The major indices posted gains on Friday, but the charts reveal price action that was less positive than the closing numbers might indicate. Intraday reversals formed large high wick or upper range candles on the DJIA and S&P 500 index charts, and the Russell 2000 and the NASDAQ Composite closed near their lows of the day. The reversals began immediately after strong opens, as seen on the ten minute S&P chart, and only a final hour rally prevented a close much nearer the session lows.
The weekly trend is higher on the all but the Russell chart, where the consolidation this year is moving sideways, and that is an intermediate term positive for the markets. There is, however, a general sense that a breakdown in the small-caps will drag the broader market lower. In September when the other indices were making higher highs, the Russell made a lower high, eventually taking out its 50 day moving average and leading the way down to the October lows. Currently, there is another warning sign on the weekly Russell chart, the rare Tri-Star pattern, a three period set of doji candles whose narrow opening and closing ranges represent indecision. This combination of candles is often seen at market inflection points.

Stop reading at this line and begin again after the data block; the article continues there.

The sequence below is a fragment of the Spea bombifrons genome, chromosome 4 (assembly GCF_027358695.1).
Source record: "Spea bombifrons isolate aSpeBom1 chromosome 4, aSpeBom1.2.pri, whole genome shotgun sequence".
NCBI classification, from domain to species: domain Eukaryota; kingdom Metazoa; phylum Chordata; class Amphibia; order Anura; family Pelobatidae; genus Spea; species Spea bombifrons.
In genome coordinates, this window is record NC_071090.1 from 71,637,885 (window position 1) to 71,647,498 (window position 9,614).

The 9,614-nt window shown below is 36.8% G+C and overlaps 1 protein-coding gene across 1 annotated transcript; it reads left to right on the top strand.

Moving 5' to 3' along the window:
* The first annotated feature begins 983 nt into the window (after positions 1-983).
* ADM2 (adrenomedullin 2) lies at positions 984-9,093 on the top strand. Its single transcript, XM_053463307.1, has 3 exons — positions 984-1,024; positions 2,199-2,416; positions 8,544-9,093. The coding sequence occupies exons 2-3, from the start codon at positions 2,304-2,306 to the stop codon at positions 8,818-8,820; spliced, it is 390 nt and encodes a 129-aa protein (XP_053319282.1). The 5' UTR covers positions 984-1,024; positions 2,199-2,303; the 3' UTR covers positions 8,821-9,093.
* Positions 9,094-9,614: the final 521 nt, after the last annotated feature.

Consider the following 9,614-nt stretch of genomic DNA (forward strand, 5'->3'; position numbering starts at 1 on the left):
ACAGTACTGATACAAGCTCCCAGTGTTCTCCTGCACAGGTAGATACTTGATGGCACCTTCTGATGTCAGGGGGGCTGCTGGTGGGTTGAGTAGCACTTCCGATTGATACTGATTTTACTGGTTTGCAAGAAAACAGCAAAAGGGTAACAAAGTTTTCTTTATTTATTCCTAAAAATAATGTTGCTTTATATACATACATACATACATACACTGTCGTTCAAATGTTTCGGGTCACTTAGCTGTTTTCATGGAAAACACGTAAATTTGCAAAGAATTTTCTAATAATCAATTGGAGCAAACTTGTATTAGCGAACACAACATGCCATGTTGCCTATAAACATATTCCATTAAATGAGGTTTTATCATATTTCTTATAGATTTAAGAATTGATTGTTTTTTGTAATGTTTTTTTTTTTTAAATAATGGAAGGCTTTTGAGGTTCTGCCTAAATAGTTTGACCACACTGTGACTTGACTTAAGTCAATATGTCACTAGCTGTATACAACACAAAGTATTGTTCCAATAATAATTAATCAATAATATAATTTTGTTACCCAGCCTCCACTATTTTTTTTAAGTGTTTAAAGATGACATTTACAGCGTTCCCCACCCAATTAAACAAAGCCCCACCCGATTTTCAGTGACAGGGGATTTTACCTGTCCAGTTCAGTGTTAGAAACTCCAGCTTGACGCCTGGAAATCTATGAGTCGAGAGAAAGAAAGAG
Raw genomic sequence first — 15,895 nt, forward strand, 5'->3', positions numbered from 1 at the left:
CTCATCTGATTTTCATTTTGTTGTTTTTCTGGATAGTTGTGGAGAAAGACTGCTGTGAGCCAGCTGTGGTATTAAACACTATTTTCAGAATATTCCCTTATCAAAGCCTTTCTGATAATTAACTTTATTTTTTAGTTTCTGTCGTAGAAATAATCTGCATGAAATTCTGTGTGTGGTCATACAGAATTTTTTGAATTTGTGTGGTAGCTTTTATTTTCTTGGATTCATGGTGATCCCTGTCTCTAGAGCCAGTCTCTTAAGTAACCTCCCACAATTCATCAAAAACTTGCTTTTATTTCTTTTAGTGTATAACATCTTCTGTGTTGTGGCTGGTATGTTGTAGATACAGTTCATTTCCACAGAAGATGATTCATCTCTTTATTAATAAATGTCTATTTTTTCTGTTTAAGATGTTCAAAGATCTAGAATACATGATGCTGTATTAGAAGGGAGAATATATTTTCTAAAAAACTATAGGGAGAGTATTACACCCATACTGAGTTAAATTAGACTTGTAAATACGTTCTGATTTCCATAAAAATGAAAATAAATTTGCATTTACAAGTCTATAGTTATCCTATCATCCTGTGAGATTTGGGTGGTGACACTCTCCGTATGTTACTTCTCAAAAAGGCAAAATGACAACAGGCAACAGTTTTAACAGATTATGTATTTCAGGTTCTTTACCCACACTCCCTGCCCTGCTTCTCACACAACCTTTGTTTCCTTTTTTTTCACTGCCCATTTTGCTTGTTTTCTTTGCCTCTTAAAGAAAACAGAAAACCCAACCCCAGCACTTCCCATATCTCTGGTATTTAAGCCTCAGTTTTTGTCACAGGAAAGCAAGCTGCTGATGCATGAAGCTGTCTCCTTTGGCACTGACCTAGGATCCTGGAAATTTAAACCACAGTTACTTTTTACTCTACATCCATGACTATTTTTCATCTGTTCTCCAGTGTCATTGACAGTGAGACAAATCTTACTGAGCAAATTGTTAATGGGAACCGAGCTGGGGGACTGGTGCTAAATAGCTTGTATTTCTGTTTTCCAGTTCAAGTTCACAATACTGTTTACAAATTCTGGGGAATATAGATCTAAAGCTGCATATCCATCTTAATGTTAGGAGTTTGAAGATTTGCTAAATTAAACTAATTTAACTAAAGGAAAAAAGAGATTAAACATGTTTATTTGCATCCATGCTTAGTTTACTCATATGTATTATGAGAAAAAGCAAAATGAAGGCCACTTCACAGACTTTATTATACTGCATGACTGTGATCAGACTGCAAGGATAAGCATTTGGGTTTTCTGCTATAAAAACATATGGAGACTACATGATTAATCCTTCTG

There have been a number of false “cautionary” candles on the charts since the October low, however, like the Tri-Star pattern that formed on the daily chart of the S&P 500 index two weeks ago, that was quickly negated by this week’s stronger close. That is why an objective technical viewpoint and price confirmation are important components of a successful trading plan.